Australian food today?

IMG_20120818_074724 Australia’s food was excellent. England’s food was not. That’s at least how I remember it in 2004 when I moved to England for the second time. Then, Australian food was all light, fresh, vibrant and religiously accompanied with a glass of some local white wine (10 Greek Street will give you a flavour of this).

England’s food was heavy, starchy and battered. I was genuinely confounded about where to find a decent meal in London. Then, good coffee in London was sold in ‘boutique’ coffee shops and in Australia, coffee shops.

Nearly 9 years later, time has changed England and it has also changed me. England’s restaurant food is now incomparable to what it once was with ‘seasonal’, ‘local’ and ‘fresh’ ingrained into the psyche of chefs & punters – it’s no longer some wish words on a menu. Some of London’s restaurants are the best in the world by miles – Soho possibly the centre of the dining universe right now.

Facing a return to Sydney, the food anxiety is reversed. I am certain that Australia hasn’t regressed from 9 years ago but not moving forward is not that far from falling behind. Nina Caplan @NinaCaplan (a food writer who flits between England & Australia) assures me that my fears are misplaced – but there they are, niggling. To stoke the anxiety I even see truly London trends inspiring the Aussies (burger anyone?) – win the Ashes all you like England, but this food influence may be a step too far.

Australia’s post-Second World War immigration from continental Europe has gifted Australia with its food culture. Imagine if most of Europe moved to southern Italy taking all their food heritage with them – it’s like that. The fun is in the discovery and I can’t wait to find Australia’s current ‘seasonal’, ‘local’ and ‘fresh’ and share them. I may even take orders for export to England.

Published by Brett

Brett is an experienced lawyer and business executive who focuses on commercial outcomes. He has worked across three sectors in England & Australia advising and leading initiatives in digital, media and technology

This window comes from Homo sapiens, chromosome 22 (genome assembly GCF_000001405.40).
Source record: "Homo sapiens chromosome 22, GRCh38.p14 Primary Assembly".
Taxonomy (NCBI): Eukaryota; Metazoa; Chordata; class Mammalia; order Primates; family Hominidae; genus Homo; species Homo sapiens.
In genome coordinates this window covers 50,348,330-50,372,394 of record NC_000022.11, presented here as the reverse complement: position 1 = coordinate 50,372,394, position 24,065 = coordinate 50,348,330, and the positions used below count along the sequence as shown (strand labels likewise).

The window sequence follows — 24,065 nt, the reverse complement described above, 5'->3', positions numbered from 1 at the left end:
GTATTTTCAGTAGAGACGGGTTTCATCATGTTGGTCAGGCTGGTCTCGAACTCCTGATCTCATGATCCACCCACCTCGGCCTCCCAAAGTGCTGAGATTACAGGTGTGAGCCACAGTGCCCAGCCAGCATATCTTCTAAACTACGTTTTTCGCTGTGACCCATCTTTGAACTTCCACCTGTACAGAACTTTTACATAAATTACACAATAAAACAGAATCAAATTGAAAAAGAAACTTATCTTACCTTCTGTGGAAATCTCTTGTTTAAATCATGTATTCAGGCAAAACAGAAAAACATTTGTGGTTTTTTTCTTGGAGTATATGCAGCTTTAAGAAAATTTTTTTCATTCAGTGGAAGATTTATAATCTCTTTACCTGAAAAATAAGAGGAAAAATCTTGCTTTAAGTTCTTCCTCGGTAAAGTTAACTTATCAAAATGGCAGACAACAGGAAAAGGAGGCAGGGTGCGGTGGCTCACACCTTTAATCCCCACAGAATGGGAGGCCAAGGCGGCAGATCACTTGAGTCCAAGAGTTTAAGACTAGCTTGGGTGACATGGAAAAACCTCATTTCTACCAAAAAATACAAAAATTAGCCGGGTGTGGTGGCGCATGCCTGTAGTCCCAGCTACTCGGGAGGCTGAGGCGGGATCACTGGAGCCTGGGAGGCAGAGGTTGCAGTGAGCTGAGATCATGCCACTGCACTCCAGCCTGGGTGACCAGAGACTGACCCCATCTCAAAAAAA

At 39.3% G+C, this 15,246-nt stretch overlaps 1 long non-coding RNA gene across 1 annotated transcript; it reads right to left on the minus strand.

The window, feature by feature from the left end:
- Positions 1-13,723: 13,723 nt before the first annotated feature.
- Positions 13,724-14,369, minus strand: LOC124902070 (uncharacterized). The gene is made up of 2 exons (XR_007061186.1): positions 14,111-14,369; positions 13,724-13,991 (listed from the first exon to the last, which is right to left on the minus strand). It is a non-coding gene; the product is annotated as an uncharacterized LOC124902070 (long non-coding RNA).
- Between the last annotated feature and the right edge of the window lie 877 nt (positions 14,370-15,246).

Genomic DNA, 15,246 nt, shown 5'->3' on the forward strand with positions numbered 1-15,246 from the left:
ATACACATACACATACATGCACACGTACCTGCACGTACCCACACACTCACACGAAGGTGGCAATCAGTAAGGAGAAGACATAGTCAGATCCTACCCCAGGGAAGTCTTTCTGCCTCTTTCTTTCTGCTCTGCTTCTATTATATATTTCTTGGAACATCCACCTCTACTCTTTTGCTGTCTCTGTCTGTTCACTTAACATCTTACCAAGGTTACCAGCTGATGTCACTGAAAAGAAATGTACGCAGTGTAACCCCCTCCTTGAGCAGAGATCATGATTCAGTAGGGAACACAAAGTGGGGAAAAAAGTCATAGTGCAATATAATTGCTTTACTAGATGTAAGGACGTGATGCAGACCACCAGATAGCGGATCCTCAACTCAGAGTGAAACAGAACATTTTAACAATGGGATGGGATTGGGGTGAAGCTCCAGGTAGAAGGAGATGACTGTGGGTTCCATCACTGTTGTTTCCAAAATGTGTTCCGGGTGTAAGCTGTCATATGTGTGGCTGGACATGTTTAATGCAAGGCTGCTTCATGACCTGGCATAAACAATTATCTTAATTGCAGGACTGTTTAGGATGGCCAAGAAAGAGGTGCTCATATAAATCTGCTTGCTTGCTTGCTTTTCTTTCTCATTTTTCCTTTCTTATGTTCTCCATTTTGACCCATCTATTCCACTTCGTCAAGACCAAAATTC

One thought on “Australian food today?

  1. Can’t say that I completely agree that migration from continental was really the secret of Australia’s culinary explosion. We had a lot of migration from continental Europe (and Asia) from the 1850s to 1900s but still burnt steak, drippings and potatoes prevailed. It was really only in desserts where something tasteful was produced (pavlova, lamingtons, short breads, Anzac cookies, coconut slices, ice volvos.)

    I’d say the culinary explosion had more to do with the invention of refrigerated transport allowing fresh food to be transported over long distances and the Snowy Mountain Scheme allowing more niche food to be grown. The diversity of Europeans cuisines encouraged an experimental mindset but that had a downside. Too much experimentation resulted in fusion not confusion.

    Personally, I’d say that the best cuisines in Australia are those that draw on an Asian heritage. There is a bit less experimentation, but the chefs still make use of the abundant array of fresh produce. I wouldn’t say that European food is that bad, but I can’t say that I am particularly excited by it.

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